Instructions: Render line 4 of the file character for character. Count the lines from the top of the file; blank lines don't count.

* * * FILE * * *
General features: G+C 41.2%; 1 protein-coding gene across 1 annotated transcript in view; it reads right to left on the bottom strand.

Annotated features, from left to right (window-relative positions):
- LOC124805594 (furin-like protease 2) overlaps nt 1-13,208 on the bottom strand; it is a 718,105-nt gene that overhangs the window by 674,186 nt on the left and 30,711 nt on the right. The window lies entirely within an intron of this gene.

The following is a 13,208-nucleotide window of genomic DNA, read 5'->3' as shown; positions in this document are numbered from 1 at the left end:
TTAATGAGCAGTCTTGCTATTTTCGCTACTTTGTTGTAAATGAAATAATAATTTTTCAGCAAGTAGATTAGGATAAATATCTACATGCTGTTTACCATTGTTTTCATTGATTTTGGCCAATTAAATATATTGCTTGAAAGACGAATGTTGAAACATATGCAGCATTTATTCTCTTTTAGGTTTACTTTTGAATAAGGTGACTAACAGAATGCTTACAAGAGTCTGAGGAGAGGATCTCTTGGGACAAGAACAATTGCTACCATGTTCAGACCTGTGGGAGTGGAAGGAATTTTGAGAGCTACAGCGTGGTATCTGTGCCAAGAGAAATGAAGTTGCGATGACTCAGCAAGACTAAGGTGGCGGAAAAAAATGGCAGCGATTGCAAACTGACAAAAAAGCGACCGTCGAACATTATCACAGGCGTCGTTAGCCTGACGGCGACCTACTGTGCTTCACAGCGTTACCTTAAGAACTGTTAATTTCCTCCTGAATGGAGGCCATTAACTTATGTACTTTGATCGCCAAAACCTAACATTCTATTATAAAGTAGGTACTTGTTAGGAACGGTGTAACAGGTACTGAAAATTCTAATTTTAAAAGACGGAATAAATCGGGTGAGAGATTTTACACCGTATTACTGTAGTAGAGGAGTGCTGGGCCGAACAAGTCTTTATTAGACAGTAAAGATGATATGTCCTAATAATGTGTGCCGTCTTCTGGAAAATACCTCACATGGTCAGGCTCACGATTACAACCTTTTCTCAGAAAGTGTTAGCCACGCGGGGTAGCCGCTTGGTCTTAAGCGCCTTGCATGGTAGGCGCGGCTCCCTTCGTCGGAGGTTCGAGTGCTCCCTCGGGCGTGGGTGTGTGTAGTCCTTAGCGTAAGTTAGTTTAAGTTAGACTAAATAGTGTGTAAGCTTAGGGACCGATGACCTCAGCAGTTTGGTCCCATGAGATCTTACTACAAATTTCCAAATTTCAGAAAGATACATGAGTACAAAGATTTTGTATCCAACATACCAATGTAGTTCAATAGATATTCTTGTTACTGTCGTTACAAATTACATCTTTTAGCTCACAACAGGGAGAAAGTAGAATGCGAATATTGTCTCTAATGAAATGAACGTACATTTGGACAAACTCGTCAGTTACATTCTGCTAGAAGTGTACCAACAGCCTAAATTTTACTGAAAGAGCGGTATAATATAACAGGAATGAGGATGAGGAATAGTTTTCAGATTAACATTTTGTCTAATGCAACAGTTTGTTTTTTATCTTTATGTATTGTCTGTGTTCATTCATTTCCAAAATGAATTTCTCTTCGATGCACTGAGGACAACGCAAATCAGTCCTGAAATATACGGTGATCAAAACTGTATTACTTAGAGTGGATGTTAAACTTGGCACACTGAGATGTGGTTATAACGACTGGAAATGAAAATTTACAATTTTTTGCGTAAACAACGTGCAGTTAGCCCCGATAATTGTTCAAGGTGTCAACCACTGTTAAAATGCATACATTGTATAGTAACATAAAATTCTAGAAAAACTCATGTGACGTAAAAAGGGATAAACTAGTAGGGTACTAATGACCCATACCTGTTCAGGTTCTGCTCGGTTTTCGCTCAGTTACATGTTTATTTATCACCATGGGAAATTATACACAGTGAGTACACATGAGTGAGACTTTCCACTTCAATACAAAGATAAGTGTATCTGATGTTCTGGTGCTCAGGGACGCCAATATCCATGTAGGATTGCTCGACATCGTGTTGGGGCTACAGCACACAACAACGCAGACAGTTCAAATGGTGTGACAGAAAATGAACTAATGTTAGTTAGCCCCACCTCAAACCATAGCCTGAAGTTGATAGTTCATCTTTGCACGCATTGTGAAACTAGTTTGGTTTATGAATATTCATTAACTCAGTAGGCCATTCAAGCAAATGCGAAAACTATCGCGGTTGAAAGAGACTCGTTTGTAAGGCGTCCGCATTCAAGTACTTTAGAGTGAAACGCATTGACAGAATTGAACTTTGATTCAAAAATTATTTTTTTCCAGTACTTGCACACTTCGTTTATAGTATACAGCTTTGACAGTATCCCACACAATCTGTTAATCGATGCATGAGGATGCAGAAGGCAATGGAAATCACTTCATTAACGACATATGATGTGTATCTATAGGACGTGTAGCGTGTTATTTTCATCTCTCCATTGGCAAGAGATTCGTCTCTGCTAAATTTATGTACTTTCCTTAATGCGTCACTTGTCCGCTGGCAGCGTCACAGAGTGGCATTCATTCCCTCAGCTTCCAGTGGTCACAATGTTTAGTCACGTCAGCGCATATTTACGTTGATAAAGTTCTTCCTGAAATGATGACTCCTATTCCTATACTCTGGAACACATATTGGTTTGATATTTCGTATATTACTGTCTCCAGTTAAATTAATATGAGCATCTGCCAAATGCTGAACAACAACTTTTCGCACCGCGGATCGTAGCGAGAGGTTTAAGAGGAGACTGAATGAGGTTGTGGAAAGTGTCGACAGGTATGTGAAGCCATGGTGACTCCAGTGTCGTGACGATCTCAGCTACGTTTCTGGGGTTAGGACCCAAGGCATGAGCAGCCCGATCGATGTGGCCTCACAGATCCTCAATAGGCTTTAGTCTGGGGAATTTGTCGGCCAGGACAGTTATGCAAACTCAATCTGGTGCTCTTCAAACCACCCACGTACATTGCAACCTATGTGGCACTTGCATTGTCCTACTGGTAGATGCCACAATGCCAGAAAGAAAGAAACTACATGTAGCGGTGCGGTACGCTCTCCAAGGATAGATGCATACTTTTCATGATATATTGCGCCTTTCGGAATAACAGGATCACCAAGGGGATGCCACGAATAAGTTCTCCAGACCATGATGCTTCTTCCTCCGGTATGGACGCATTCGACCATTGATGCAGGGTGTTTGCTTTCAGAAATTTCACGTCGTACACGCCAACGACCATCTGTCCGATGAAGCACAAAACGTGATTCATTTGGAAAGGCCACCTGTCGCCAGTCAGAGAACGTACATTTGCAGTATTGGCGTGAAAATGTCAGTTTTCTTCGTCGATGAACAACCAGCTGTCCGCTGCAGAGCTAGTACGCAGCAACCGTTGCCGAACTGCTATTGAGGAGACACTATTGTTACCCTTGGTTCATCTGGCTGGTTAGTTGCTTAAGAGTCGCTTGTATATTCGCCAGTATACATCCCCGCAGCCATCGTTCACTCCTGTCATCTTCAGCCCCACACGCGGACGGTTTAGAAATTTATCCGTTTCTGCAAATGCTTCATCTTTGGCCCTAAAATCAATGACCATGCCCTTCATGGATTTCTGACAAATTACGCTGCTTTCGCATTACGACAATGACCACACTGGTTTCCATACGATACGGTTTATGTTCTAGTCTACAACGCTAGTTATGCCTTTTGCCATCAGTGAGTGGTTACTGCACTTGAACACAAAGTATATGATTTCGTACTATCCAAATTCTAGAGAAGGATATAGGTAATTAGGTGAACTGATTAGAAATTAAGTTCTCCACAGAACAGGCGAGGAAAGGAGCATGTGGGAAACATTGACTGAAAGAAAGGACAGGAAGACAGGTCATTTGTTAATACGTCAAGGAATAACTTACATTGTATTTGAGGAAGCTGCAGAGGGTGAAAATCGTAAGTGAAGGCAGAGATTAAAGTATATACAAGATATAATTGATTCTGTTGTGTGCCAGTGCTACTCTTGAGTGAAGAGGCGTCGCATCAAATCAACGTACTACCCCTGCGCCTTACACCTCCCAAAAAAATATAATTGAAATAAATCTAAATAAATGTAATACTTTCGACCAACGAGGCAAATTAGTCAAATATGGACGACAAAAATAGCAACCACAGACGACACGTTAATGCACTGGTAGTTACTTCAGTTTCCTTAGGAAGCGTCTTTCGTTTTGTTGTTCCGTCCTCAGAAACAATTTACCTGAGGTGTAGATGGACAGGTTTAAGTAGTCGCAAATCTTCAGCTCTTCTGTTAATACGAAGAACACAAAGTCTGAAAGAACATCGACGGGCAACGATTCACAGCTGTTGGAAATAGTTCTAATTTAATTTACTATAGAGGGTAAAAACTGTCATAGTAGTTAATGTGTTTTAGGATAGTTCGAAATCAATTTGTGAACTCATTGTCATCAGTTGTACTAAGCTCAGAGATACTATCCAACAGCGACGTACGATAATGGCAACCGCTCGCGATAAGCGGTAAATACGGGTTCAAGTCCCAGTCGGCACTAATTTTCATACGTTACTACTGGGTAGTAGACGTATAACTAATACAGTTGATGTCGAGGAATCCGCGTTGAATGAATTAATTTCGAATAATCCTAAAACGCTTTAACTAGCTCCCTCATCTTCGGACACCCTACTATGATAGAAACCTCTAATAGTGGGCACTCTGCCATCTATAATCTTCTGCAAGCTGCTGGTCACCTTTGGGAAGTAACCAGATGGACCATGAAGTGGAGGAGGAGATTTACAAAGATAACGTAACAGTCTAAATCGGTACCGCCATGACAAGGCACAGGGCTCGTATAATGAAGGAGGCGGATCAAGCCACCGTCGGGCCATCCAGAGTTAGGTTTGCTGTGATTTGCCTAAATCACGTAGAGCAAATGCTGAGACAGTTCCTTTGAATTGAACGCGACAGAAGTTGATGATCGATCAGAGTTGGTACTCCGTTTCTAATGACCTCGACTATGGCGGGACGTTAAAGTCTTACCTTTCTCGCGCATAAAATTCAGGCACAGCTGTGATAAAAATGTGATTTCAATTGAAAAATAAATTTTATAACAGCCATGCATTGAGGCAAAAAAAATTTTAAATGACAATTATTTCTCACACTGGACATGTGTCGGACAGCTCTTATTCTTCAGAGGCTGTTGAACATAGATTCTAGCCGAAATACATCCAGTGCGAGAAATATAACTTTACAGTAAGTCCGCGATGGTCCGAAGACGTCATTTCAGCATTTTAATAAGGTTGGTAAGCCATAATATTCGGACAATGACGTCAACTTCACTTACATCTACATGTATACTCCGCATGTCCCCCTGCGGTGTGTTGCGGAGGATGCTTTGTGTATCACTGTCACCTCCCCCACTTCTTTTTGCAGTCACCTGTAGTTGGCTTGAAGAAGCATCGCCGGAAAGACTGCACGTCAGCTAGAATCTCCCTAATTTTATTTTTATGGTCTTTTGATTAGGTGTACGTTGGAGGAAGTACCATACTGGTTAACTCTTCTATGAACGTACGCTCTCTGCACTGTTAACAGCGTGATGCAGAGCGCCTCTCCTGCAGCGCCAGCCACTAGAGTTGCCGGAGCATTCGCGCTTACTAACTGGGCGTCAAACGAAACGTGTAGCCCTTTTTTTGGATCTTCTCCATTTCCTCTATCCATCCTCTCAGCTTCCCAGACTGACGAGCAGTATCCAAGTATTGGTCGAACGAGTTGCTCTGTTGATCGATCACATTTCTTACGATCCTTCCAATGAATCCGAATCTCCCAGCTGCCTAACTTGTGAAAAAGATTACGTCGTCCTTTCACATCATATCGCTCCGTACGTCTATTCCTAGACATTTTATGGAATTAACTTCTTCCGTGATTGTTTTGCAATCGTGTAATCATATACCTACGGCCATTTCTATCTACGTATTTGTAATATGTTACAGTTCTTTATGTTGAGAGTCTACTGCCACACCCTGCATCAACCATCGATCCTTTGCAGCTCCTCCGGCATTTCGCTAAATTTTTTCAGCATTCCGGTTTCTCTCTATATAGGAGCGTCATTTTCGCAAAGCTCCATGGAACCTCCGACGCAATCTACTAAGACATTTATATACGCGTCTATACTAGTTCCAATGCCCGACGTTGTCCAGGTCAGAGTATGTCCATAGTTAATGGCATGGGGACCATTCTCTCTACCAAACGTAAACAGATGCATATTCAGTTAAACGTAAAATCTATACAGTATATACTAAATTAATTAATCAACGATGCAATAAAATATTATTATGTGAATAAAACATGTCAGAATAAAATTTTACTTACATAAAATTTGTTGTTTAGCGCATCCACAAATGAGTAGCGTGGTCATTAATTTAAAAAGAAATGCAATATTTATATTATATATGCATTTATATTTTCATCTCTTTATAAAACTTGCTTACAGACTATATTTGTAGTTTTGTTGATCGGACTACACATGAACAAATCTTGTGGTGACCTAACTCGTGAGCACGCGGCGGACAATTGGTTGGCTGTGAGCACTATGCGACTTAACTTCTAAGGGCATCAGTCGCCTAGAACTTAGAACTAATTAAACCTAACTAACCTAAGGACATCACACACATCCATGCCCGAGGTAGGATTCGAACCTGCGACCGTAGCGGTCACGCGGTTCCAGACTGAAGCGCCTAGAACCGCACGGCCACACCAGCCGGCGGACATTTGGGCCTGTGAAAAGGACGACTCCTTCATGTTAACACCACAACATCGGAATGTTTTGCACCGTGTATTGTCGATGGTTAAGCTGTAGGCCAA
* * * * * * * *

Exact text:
The following is a 13,208-nucleotide window of genomic DNA, read 5'->3' as shown; positions in this document are numbered from 1 at the left end: